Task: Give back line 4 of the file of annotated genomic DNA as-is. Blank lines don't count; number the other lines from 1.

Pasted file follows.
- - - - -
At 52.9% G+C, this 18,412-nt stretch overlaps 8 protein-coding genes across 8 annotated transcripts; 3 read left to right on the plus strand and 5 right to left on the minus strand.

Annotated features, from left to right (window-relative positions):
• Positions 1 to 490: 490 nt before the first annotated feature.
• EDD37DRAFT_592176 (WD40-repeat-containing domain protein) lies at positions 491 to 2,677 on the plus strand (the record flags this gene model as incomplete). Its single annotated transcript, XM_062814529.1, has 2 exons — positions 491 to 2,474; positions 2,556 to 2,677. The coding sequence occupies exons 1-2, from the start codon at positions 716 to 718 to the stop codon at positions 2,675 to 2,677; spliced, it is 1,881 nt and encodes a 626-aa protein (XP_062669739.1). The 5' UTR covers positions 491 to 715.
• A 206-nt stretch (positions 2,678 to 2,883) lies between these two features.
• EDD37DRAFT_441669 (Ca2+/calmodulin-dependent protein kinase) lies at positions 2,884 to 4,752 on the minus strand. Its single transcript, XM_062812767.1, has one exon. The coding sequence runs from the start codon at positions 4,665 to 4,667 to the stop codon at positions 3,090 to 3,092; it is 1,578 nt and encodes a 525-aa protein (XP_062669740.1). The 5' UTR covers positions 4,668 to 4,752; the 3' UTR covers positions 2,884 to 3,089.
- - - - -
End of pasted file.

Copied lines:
• EDD37DRAFT_592176 (WD40-repeat-containing domain protein) lies at positions 491 to 2,677 on the plus strand (the record flags this gene model as incomplete). Its single annotated transcript, XM_062814529.1, has 2 exons — positions 491 to 2,474; positions 2,556 to 2,677. The coding sequence occupies exons 1-2, from the start codon at positions 716 to 718 to the stop codon at positions 2,675 to 2,677; spliced, it is 1,881 nt and encodes a 626-aa protein (XP_062669739.1). The 5' UTR covers positions 491 to 715.